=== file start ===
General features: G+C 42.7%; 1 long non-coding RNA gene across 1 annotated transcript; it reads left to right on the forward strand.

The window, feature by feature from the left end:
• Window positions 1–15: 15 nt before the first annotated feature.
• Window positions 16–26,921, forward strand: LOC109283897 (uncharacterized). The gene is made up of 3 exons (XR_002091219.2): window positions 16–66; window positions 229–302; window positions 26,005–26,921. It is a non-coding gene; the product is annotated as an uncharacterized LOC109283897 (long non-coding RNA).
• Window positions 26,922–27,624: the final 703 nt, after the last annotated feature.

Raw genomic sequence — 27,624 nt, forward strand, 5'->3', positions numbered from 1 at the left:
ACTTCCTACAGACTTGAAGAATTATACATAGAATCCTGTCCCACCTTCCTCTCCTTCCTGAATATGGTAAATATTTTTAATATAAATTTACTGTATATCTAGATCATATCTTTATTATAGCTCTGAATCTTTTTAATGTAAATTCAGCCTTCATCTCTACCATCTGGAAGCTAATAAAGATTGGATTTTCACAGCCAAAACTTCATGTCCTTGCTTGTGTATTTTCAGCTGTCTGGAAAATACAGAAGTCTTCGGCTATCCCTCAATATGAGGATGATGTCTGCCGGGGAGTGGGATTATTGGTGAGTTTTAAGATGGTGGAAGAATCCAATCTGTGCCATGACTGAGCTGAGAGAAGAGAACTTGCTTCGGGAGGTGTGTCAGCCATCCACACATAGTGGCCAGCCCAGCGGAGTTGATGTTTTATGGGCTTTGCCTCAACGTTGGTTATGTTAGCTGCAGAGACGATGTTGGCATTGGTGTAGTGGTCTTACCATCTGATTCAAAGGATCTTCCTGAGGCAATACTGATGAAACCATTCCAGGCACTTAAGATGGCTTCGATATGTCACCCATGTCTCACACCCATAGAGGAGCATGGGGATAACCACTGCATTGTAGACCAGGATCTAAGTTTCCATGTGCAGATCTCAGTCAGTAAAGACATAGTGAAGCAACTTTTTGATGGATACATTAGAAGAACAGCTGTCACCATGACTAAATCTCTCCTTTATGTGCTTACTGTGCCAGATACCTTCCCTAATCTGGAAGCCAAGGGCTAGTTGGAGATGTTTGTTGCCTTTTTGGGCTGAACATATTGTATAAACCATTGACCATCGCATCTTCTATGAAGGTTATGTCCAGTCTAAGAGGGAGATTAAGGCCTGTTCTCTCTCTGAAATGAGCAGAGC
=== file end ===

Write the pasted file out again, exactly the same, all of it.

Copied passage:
General features: G+C 42.7%; 1 long non-coding RNA gene across 1 annotated transcript; it reads left to right on the forward strand.

The window, feature by feature from the left end:
• Window positions 1–15: 15 nt before the first annotated feature.
• Window positions 16–26,921, forward strand: LOC109283897 (uncharacterized). The gene is made up of 3 exons (XR_002091219.2): window positions 16–66; window positions 229–302; window positions 26,005–26,921. It is a non-coding gene; the product is annotated as an uncharacterized LOC109283897 (long non-coding RNA).
• Window positions 26,922–27,624: the final 703 nt, after the last annotated feature.

Raw genomic sequence — 27,624 nt, forward strand, 5'->3', positions numbered from 1 at the left:
ACTTCCTACAGACTTGAAGAATTATACATAGAATCCTGTCCCACCTTCCTCTCCTTCCTGAATATGGTAAATATTTTTAATATAAATTTACTGTATATCTAGATCATATCTTTATTATAGCTCTGAATCTTTTTAATGTAAATTCAGCCTTCATCTCTACCATCTGGAAGCTAATAAAGATTGGATTTTCACAGCCAAAACTTCATGTCCTTGCTTGTGTATTTTCAGCTGTCTGGAAAATACAGAAGTCTTCGGCTATCCCTCAATATGAGGATGATGTCTGCCGGGGAGTGGGATTATTGGTGAGTTTTAAGATGGTGGAAGAATCCAATCTGTGCCATGACTGAGCTGAGAGAAGAGAACTTGCTTCGGGAGGTGTGTCAGCCATCCACACATAGTGGCCAGCCCAGCGGAGTTGATGTTTTATGGGCTTTGCCTCAACGTTGGTTATGTTAGCTGCAGAGACGATGTTGGCATTGGTGTAGTGGTCTTACCATCTGATTCAAAGGATCTTCCTGAGGCAATACTGATGAAACCATTCCAGGCACTTAAGATGGCTTCGATATGTCACCCATGTCTCACACCCATAGAGGAGCATGGGGATAACCACTGCATTGTAGACCAGGATCTAAGTTTCCATGTGCAGATCTCAGTCAGTAAAGACATAGTGAAGCAACTTTTTGATGGATACATTAGAAGAACAGCTGTCACCATGACTAAATCTCTCCTTTATGTGCTTACTGTGCCAGATACCTTCCCTAATCTGGAAGCCAAGGGCTAGTTGGAGATGTTTGTTGCCTTTTTGGGCTGAACATATTGTATAAACCATTGACCATCGCATCTTCTATGAAGGTTATGTCCAGTCTAAGAGGGAGATTAAGGCCTGTTCTCTCTCTGAAATGAGCAGAGC